1603_HuntersKind_PPCRebecca Levene’s The Hunter’s Kind was my most hotly anticipated book of 2015. It’s the direct sequel to 2014’s excellent Smiler’s Fair and the second book in The Hollow Gods series. If you haven’t read Smiler’s Fair you should stop reading this review now.

The problem with hotly anticipated titles is that sometimes there is tendency to over-inflate in your mind just how good they are going to be. It doesn’t help that my memory is not what it used to be. I remembered that the end of Smiler’s Fair is brilliant, and that it has an amazing cliff-hanger leaving me desperate to read more, but one year on, could I remember what that cliff-hanger was? I could not.

The start of The Hunter’s Kind gave no clues either. There appears to be nothing cliff-hanger resolving in the opening hundred pages, and I must confess, I struggled a little to remember what I’d got so excited about.  The summer of 2015 has been tumultuous here in the house of Brooks, and my reading has been fragmented and distracted. I’ve found it very hard to force my way into anything. And so it was with The Hunter’s Kind. 

I felt like I was going through the motions. I couldn’t get on with the characters like I had in Smiler’s Fair, yet they were the same characters. What was going on? It was only on finishing I was able to work it out. Levene has pulled the street-artist trick of drawing a picture that is apparently formless right up until the final few touches are made, at which point all is revealed. The audience can only stand back and say, “Woah! That’s awesome.” Because it is. The novel slow burns to a white hot conclusion.

The Hollow Gods, so faris a genesis story; that of Krish as he wrestles with taking on the mantle of the Moon God, Yron. In truth it’s a rebirth rather than a genesis. Yron was killed a thousand years earlier, by Sun God Mizhara, who, horrified by the destruction she wrought in defeating her brother, subsequently ceased to exist. She left behind her followers, and he his. We now watch as the two sides react to Yron’s return. It’s the same with the novel’s other characters. Unlike most fantasy novels, where the central players are the agents of change, In The Hunter’s Kind we have a rapidly changing world with the characters reacting to those changes.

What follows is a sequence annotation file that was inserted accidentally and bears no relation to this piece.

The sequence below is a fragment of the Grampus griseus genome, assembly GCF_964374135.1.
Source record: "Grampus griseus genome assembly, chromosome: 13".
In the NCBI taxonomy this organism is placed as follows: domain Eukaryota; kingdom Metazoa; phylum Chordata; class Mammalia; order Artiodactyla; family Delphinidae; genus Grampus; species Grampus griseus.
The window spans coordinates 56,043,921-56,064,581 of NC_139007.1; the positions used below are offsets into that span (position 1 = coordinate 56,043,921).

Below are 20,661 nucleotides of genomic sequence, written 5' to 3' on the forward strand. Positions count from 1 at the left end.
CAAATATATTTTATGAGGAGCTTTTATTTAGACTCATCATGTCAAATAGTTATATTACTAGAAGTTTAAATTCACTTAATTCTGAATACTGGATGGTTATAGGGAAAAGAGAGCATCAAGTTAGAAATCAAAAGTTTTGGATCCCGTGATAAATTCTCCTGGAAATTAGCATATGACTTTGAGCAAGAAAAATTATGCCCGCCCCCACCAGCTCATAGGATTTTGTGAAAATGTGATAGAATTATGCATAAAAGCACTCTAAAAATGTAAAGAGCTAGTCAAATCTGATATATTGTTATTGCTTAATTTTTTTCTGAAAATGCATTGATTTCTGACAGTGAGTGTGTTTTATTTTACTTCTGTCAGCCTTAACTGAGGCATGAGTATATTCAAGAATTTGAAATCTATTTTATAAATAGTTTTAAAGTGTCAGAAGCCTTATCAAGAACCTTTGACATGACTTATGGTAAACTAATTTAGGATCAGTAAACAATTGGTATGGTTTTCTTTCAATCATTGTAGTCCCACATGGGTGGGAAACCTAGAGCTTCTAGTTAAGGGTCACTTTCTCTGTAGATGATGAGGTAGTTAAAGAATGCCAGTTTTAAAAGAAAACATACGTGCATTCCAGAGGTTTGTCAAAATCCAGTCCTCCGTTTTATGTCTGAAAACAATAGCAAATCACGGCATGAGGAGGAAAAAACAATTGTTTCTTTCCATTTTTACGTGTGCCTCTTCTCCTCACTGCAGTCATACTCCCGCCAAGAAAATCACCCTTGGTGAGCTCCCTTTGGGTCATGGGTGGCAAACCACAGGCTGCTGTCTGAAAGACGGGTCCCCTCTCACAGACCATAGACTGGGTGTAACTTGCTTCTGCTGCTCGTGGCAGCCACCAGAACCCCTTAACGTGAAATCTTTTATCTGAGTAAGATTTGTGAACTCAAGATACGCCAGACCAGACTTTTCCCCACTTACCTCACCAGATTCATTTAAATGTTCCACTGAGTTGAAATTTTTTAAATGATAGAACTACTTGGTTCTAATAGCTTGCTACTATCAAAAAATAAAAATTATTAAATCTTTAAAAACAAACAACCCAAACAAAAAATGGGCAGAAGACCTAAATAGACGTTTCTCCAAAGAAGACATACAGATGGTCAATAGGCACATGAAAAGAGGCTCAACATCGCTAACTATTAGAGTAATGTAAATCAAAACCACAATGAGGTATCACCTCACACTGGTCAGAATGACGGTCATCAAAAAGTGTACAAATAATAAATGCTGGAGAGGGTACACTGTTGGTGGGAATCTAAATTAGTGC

The book contains a sizeable ensemble cast and the narrative jumps between points of view. No one thread picks up a head of steam until towards the novel’s end when all sorts of interesting things start happening. There are a number of political plotlines, which didn’t engage me quite so much. I had started to question whether they could have been cut from the book entirely, until the very end, when it becomes apparent that all that has gone before has bearing on the characters’ actions as they react to the novel’s epic final scenes.

Once again Levene has created a story that takes place in a fully credible world, a feat rare for fantasy novels. Apart from the obvious differences in technology and magic, Levene’s world is one in which real humans might live. There are no absolutes, merely points of view. Krish has most of the world trying to kill him, but he is not evil. He’s just a young man trying to understand why most of the world wants to kill him. He’s told that he is a god, but what does that mean?